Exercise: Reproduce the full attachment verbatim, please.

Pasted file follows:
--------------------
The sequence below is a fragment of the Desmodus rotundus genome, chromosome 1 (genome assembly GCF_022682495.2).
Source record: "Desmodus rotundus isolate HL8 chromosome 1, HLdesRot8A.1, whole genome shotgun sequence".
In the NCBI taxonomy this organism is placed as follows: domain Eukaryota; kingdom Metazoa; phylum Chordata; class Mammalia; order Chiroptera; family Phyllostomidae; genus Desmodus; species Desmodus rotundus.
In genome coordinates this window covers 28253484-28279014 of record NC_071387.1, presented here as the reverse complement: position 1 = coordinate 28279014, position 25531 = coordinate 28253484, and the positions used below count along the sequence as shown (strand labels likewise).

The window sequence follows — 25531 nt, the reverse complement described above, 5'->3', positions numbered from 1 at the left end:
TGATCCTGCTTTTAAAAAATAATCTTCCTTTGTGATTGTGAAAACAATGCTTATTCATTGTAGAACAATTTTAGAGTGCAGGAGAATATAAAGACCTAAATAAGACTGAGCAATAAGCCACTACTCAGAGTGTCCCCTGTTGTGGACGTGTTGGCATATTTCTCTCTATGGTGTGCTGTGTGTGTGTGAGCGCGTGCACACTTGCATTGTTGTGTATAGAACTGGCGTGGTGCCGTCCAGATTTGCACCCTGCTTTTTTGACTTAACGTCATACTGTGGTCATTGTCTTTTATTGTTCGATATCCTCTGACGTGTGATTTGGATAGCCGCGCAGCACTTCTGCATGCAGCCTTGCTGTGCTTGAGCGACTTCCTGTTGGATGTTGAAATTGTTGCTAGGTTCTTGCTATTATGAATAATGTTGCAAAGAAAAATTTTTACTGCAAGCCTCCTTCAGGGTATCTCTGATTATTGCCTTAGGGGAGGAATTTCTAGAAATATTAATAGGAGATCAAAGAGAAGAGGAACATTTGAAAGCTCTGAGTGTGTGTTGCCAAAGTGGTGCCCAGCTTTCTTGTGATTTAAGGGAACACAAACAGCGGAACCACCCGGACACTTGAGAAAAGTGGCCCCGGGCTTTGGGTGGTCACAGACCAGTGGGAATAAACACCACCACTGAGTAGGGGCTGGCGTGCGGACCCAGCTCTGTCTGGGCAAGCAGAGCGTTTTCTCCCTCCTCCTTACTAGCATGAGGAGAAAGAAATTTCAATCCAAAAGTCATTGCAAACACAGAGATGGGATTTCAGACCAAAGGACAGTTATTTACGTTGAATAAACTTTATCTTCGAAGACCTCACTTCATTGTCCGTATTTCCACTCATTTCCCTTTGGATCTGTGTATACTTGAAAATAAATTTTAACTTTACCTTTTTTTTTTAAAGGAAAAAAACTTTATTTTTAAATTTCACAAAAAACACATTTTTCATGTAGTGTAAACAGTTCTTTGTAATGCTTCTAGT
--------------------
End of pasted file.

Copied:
The sequence below is a fragment of the Desmodus rotundus genome, chromosome 1 (genome assembly GCF_022682495.2).
Source record: "Desmodus rotundus isolate HL8 chromosome 1, HLdesRot8A.1, whole genome shotgun sequence".
In the NCBI taxonomy this organism is placed as follows: domain Eukaryota; kingdom Metazoa; phylum Chordata; class Mammalia; order Chiroptera; family Phyllostomidae; genus Desmodus; species Desmodus rotundus.
In genome coordinates this window covers 28253484-28279014 of record NC_071387.1, presented here as the reverse complement: position 1 = coordinate 28279014, position 25531 = coordinate 28253484, and the positions used below count along the sequence as shown (strand labels likewise).

The window sequence follows — 25531 nt, the reverse complement described above, 5'->3', positions numbered from 1 at the left end:
TGATCCTGCTTTTAAAAAATAATCTTCCTTTGTGATTGTGAAAACAATGCTTATTCATTGTAGAACAATTTTAGAGTGCAGGAGAATATAAAGACCTAAATAAGACTGAGCAATAAGCCACTACTCAGAGTGTCCCCTGTTGTGGACGTGTTGGCATATTTCTCTCTATGGTGTGCTGTGTGTGTGTGAGCGCGTGCACACTTGCATTGTTGTGTATAGAACTGGCGTGGTGCCGTCCAGATTTGCACCCTGCTTTTTTGACTTAACGTCATACTGTGGTCATTGTCTTTTATTGTTCGATATCCTCTGACGTGTGATTTGGATAGCCGCGCAGCACTTCTGCATGCAGCCTTGCTGTGCTTGAGCGACTTCCTGTTGGATGTTGAAATTGTTGCTAGGTTCTTGCTATTATGAATAATGTTGCAAAGAAAAATTTTTACTGCAAGCCTCCTTCAGGGTATCTCTGATTATTGCCTTAGGGGAGGAATTTCTAGAAATATTAATAGGAGATCAAAGAGAAGAGGAACATTTGAAAGCTCTGAGTGTGTGTTGCCAAAGTGGTGCCCAGCTTTCTTGTGATTTAAGGGAACACAAACAGCGGAACCACCCGGACACTTGAGAAAAGTGGCCCCGGGCTTTGGGTGGTCACAGACCAGTGGGAATAAACACCACCACTGAGTAGGGGCTGGCGTGCGGACCCAGCTCTGTCTGGGCAAGCAGAGCGTTTTCTCCCTCCTCCTTACTAGCATGAGGAGAAAGAAATTTCAATCCAAAAGTCATTGCAAACACAGAGATGGGATTTCAGACCAAAGGACAGTTATTTACGTTGAATAAACTTTATCTTCGAAGACCTCACTTCATTGTCCGTATTTCCACTCATTTCCCTTTGGATCTGTGTATACTTGAAAATAAATTTTAACTTTACCTTTTTTTTTTAAAGGAAAAAAACTTTATTTTTAAATTTCACAAAAAACACATTTTTCATGTAGTGTAAACAGTTCTTTGTAATGCTTCTAGT